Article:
By WorldTeach Morocco volunteer Lisa Bobst, 2016

morocco5I was in the middle of some things when I packed up and left for Morocco in early June. Some of these were not so little things, like packing up and selling my home of twelve years, building a new home, raising a teenager. It was challenging and complicated, at 53 years old, to step out of my life and live a different one for two months. But it was so extraordinarily worthwhile.

I definitely felt like the oddball in our band of volunteers as we settled into our youth hostel during training week in Casablanca. Because I am a mom, I travel with Benadryl, band aids, and a lot of Tylenol, not to mention antibiotics and an extra of almost everything. I dispensed them as needed. A veteran teacher, I carried my years of classroom teaching experience with me, along with a lifetime of travel experience, problem solving, and trouble-shooting. I didn’t blend in with the volunteers, most of whom were younger than my children. I didn’t go to the clubs with them. I snored in the hostel bedroom. I was not a big fan of communal showers. But while I had arrived with a different skill set, I greatly admired my fellow volunteers and their ability to put themselves out there in ways that were clearly not comfortable for any of us. Their enthusiasm, intelligence, and good humor kept us all connected.

My contemporaries (my middle aged friends) thought I was crazy when I told them I was volunteering in a Muslim morocco1country, in a culture so different from our own. The biggest sticking point for them was not Morocco, but living with a host family for two months. After our training week in Casablanca, our volunteers split up and another volunteer and I headed down to El Jadida. As ready as I thought I was to immerse myself in the Moroccan culture and get to work, I found myself surprised by the family and the community I lucked into.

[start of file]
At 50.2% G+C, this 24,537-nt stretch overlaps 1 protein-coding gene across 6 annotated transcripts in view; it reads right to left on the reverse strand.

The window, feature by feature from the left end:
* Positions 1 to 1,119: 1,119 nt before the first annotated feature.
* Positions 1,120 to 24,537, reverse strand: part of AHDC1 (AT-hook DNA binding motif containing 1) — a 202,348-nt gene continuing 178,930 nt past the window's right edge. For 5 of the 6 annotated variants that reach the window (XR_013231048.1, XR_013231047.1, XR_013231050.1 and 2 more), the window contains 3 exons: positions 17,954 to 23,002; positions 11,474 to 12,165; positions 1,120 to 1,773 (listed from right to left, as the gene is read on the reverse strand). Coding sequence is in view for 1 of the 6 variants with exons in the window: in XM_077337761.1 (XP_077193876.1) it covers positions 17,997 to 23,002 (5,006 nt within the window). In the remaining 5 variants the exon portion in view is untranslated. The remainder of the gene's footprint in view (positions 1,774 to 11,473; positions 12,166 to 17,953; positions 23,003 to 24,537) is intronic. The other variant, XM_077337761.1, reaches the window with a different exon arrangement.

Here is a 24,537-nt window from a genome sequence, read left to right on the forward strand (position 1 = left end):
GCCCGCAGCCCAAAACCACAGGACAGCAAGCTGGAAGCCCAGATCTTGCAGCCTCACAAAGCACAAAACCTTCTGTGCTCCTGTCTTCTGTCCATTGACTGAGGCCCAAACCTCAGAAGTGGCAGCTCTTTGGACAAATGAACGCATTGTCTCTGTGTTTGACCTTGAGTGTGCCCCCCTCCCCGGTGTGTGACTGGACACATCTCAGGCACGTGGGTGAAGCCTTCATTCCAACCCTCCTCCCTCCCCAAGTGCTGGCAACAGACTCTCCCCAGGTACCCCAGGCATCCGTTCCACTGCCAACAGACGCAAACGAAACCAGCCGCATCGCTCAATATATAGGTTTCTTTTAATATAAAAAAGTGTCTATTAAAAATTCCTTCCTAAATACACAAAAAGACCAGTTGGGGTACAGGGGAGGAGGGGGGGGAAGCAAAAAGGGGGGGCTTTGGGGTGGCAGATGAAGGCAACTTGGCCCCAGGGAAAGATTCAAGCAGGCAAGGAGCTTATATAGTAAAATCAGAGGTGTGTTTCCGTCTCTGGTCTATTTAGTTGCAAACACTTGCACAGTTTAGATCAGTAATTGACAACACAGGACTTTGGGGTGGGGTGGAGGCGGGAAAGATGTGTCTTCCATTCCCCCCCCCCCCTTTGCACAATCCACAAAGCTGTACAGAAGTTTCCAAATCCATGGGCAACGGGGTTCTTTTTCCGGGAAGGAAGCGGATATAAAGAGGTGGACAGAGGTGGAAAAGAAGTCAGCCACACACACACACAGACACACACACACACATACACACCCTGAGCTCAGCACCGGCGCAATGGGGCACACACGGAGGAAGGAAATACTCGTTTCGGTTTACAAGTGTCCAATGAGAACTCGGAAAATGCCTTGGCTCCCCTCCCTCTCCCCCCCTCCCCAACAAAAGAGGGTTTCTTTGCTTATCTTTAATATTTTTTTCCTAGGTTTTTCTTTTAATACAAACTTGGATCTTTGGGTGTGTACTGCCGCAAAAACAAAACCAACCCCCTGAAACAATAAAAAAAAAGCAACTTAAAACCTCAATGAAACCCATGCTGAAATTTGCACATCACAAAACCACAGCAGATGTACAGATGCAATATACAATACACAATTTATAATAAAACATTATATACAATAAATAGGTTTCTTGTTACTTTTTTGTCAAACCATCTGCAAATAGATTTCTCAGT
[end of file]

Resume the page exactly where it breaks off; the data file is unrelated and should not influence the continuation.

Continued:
I had not expected to be living with a two career, middle class family with two kids, a four-month-old baby, and aunts, uncles, cousins and grandmas visiting on a regular basis. To be fair, I don’t think my host family was expecting to be hosting a middle aged teacher either! But we found out rather quickly that while maybe this wasn’t what we had anticipated, we all got along and enjoyed ourselves. My host mother was the Moroccan example of a woman who does it all – runs her own business, runs her household, and cooks like a boss.

My host dad, a chemical engineer, had projects in other countries and commuted by plane, leaving Sunday night and returning Friday. My host kids were open, interesting, and always fun to talk to. And babies! There were always babies around to snuggle and play with. It all felt very familiar and so similar to my own life.

morocco3And yet there were differences. My host dad visited the mosque almost every night for prayers. Ramadan affected every part of their lives for a month. There were hijabs and jilabas. There was a strong sense of shared community, of shared faith, of shared values. One of the classes I taught was a group of women who were involved in a women’s business association. I got a glimpse of the strength of their commitment to empowering each other and all Moroccan women. Another class I taught was a group of teenagers who showed up every morning during their summer vacation so they could practice their English, learn about American culture, and teach me about their culture and their heritage and their beliefs. In all these instances, I was met with an openness and a willingness to share culture and belief.

It hadn’t been simple for me to pull myself out of my life and to get on a plane bound for Morocco to live a very different life for a couple of months. It hadn’t been easy to explain to my friends and family why I felt compelled to do this.

But in the end, my Moroccan summer feels like a tremendous gift. I was welcomed into a community of extraordinary people who shared their homes, meals, and lives with me for a few months and who encouraged me to share mine with them. Our focus was learning a shared language, English, but what we shared was so much more. The connections I made, the family I have gained, will stay with me always.